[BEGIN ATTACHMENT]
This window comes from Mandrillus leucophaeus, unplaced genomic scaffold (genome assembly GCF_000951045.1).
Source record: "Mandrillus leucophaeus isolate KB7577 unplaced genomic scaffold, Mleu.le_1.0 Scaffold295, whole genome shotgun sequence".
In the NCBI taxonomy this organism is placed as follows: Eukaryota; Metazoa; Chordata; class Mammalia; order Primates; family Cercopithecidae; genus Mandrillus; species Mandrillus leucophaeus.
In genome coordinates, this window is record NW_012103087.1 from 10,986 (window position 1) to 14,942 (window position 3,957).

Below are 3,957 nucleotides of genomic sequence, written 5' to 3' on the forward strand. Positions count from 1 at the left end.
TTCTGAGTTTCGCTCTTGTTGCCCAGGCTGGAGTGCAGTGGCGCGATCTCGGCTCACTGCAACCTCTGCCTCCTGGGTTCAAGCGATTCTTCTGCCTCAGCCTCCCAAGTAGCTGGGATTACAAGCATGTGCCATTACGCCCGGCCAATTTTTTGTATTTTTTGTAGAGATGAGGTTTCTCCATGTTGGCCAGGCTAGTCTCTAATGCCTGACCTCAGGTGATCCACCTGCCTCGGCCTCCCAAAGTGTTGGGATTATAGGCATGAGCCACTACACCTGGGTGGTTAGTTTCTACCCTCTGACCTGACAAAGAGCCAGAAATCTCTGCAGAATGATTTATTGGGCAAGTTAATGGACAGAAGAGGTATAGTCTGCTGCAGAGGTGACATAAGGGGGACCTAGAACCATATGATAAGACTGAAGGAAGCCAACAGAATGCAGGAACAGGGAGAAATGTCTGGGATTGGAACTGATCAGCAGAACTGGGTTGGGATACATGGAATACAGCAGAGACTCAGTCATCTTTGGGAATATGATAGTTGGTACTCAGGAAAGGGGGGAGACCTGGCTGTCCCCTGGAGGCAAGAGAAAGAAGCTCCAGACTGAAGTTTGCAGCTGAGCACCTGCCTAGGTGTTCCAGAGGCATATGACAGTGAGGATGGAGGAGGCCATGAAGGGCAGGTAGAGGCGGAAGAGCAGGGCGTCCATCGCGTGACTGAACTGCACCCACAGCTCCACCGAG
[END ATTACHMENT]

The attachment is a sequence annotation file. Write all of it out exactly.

This window comes from Mandrillus leucophaeus, unplaced genomic scaffold (genome assembly GCF_000951045.1).
Source record: "Mandrillus leucophaeus isolate KB7577 unplaced genomic scaffold, Mleu.le_1.0 Scaffold295, whole genome shotgun sequence".
In the NCBI taxonomy this organism is placed as follows: Eukaryota; Metazoa; Chordata; class Mammalia; order Primates; family Cercopithecidae; genus Mandrillus; species Mandrillus leucophaeus.
In genome coordinates, this window is record NW_012103087.1 from 10,986 (window position 1) to 14,942 (window position 3,957).

Below are 3,957 nucleotides of genomic sequence, written 5' to 3' on the forward strand. Positions count from 1 at the left end.
TTCTGAGTTTCGCTCTTGTTGCCCAGGCTGGAGTGCAGTGGCGCGATCTCGGCTCACTGCAACCTCTGCCTCCTGGGTTCAAGCGATTCTTCTGCCTCAGCCTCCCAAGTAGCTGGGATTACAAGCATGTGCCATTACGCCCGGCCAATTTTTTGTATTTTTTGTAGAGATGAGGTTTCTCCATGTTGGCCAGGCTAGTCTCTAATGCCTGACCTCAGGTGATCCACCTGCCTCGGCCTCCCAAAGTGTTGGGATTATAGGCATGAGCCACTACACCTGGGTGGTTAGTTTCTACCCTCTGACCTGACAAAGAGCCAGAAATCTCTGCAGAATGATTTATTGGGCAAGTTAATGGACAGAAGAGGTATAGTCTGCTGCAGAGGTGACATAAGGGGGACCTAGAACCATATGATAAGACTGAAGGAAGCCAACAGAATGCAGGAACAGGGAGAAATGTCTGGGATTGGAACTGATCAGCAGAACTGGGTTGGGATACATGGAATACAGCAGAGACTCAGTCATCTTTGGGAATATGATAGTTGGTACTCAGGAAAGGGGGGAGACCTGGCTGTCCCCTGGAGGCAAGAGAAAGAAGCTCCAGACTGAAGTTTGCAGCTGAGCACCTGCCTAGGTGTTCCAGAGGCATATGACAGTGAGGATGGAGGAGGCCATGAAGGGCAGGTAGAGGCGGAAGAGCAGGGCGTCCATCGCGTGACTGAACTGCACCCACAGCTCCACCGAG